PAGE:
Why are pregnant women prone to indigestion?
You can get heartburn symptoms at any point in your pregnancy, but they’re more common later on, particularly from week 27 according to the NHS.
When you’re pregnant, you’re more likely to have indigestion because of these medical changes in your body:
Your oesophageal sphincter relaxes
Your increased levels of oestrogen and progesterone lead to the lower oesophageal sphincter (the ring of muscle at the bottom of your oesophagus that keeps your food in your stomach) being more relaxed than usual. Without that forming a tight seal, food and acid can more easily move upwards out of your stomach.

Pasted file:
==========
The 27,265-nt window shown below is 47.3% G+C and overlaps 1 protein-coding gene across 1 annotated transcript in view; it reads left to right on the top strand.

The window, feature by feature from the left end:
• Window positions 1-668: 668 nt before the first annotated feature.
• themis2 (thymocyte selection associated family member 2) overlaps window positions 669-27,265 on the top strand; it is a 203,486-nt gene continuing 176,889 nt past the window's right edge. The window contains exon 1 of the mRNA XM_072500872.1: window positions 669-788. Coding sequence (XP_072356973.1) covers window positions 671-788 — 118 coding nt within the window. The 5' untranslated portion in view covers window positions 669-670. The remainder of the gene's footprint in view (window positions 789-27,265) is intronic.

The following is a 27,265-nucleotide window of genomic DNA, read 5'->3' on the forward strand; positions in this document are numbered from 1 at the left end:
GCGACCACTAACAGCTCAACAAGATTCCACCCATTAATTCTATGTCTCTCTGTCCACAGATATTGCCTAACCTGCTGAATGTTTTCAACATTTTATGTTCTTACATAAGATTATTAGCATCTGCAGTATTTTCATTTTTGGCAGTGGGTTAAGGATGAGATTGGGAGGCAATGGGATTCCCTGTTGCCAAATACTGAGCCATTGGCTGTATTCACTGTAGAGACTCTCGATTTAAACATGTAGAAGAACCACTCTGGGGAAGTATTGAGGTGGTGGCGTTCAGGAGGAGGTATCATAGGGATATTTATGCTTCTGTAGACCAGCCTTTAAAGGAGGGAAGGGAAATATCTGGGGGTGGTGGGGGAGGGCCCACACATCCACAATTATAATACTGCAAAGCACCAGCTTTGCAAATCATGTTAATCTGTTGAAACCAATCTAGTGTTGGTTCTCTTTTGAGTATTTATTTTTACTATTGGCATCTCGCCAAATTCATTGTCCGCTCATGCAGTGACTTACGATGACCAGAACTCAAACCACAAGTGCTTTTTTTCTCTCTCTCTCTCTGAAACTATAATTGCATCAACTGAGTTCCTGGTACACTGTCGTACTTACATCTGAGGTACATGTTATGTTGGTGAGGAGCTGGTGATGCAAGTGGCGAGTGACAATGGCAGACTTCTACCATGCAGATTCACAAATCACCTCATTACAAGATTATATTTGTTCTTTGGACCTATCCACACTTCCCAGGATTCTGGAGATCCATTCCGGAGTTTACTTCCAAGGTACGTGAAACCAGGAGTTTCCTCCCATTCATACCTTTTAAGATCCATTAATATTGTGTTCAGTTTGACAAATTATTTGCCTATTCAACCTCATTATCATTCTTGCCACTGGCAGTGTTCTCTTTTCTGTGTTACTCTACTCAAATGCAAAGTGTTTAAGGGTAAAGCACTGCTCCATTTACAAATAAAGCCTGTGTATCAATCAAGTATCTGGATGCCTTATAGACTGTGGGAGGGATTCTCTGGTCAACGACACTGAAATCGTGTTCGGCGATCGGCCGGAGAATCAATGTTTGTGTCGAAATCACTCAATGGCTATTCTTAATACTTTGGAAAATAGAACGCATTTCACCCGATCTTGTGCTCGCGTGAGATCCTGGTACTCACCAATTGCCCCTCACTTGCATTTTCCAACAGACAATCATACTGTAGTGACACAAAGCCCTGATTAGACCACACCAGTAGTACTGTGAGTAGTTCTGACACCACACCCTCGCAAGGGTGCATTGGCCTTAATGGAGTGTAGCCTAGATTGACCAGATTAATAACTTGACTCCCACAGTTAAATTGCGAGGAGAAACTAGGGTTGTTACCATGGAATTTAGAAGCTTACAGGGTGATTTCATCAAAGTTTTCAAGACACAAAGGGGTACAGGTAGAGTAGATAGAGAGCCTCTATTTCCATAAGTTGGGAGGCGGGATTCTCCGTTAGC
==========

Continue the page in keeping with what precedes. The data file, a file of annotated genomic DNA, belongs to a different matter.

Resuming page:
Your digestive tract slows down
These same hormones also relax the muscles that move your food onwards out of your stomach. This is called ‘lower gastric motility’. Food stays in your stomach for longer.
Your stomach is squashed by the baby
Your growing baby pushes your uterus up against your stomach. There’s less space for your food and stomach acid to be contained safely within your stomach.
You may be more likely to get indigestion during pregnancy if:
- you had indigestion before you were pregnant
- you’ve been pregnant before
- you’re in the later stages of pregnancy
- you have gained a large amount of weight during pregnancy
- you’re an older mother